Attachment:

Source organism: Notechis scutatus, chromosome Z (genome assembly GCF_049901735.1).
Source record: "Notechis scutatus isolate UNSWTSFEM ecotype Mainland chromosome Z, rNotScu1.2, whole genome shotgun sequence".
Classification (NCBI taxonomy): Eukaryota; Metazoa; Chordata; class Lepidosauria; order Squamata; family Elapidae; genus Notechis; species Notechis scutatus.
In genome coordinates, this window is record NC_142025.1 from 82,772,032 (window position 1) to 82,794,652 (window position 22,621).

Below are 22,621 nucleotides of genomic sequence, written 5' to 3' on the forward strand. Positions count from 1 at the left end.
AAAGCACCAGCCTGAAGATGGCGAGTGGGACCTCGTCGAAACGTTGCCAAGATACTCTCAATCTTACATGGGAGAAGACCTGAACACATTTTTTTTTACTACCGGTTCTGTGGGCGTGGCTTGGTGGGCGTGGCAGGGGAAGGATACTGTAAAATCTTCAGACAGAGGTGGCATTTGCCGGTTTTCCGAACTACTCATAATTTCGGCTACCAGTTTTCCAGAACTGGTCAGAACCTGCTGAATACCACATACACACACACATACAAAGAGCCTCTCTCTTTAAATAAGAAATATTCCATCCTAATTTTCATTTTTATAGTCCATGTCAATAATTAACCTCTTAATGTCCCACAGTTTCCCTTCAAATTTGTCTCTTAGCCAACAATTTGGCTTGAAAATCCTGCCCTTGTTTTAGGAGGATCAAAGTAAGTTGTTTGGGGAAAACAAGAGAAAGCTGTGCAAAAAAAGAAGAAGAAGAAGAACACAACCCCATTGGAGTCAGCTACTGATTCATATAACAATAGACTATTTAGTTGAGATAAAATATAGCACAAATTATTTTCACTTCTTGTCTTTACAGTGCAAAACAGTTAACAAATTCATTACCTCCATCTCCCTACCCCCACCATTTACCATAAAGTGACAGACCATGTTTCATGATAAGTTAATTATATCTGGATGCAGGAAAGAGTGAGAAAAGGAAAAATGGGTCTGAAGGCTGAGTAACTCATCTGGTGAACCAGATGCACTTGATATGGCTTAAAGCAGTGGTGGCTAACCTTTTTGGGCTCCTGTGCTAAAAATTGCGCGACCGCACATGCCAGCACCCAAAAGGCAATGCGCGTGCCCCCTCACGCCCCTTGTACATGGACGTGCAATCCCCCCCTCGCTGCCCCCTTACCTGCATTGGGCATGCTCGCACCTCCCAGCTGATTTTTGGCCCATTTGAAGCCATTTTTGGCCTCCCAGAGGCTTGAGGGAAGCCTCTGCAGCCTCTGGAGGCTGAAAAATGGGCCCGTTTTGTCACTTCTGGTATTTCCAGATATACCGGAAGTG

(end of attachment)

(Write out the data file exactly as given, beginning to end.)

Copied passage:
Source organism: Notechis scutatus, chromosome Z (genome assembly GCF_049901735.1).
Source record: "Notechis scutatus isolate UNSWTSFEM ecotype Mainland chromosome Z, rNotScu1.2, whole genome shotgun sequence".
Classification (NCBI taxonomy): Eukaryota; Metazoa; Chordata; class Lepidosauria; order Squamata; family Elapidae; genus Notechis; species Notechis scutatus.
In genome coordinates, this window is record NC_142025.1 from 82,772,032 (window position 1) to 82,794,652 (window position 22,621).

Below are 22,621 nucleotides of genomic sequence, written 5' to 3' on the forward strand. Positions count from 1 at the left end.
AAAGCACCAGCCTGAAGATGGCGAGTGGGACCTCGTCGAAACGTTGCCAAGATACTCTCAATCTTACATGGGAGAAGACCTGAACACATTTTTTTTTACTACCGGTTCTGTGGGCGTGGCTTGGTGGGCGTGGCAGGGGAAGGATACTGTAAAATCTTCAGACAGAGGTGGCATTTGCCGGTTTTCCGAACTACTCATAATTTCGGCTACCAGTTTTCCAGAACTGGTCAGAACCTGCTGAATACCACATACACACACACATACAAAGAGCCTCTCTCTTTAAATAAGAAATATTCCATCCTAATTTTCATTTTTATAGTCCATGTCAATAATTAACCTCTTAATGTCCCACAGTTTCCCTTCAAATTTGTCTCTTAGCCAACAATTTGGCTTGAAAATCCTGCCCTTGTTTTAGGAGGATCAAAGTAAGTTGTTTGGGGAAAACAAGAGAAAGCTGTGCAAAAAAAGAAGAAGAAGAAGAACACAACCCCATTGGAGTCAGCTACTGATTCATATAACAATAGACTATTTAGTTGAGATAAAATATAGCACAAATTATTTTCACTTCTTGTCTTTACAGTGCAAAACAGTTAACAAATTCATTACCTCCATCTCCCTACCCCCACCATTTACCATAAAGTGACAGACCATGTTTCATGATAAGTTAATTATATCTGGATGCAGGAAAGAGTGAGAAAAGGAAAAATGGGTCTGAAGGCTGAGTAACTCATCTGGTGAACCAGATGCACTTGATATGGCTTAAAGCAGTGGTGGCTAACCTTTTTGGGCTCCTGTGCTAAAAATTGCGCGACCGCACATGCCAGCACCCAAAAGGCAATGCGCGTGCCCCCTCACGCCCCTTGTACATGGACGTGCAATCCCCCCCTCGCTGCCCCCTTACCTGCATTGGGCATGCTCGCACCTCCCAGCTGATTTTTGGCCCATTTGAAGCCATTTTTGGCCTCCCAGAGGCTTGAGGGAAGCCTCTGCAGCCTCTGGAGGCTGAAAAATGGGCCCGTTTTGTCACTTCTGGTATTTCCAGATATACCGGAAGTG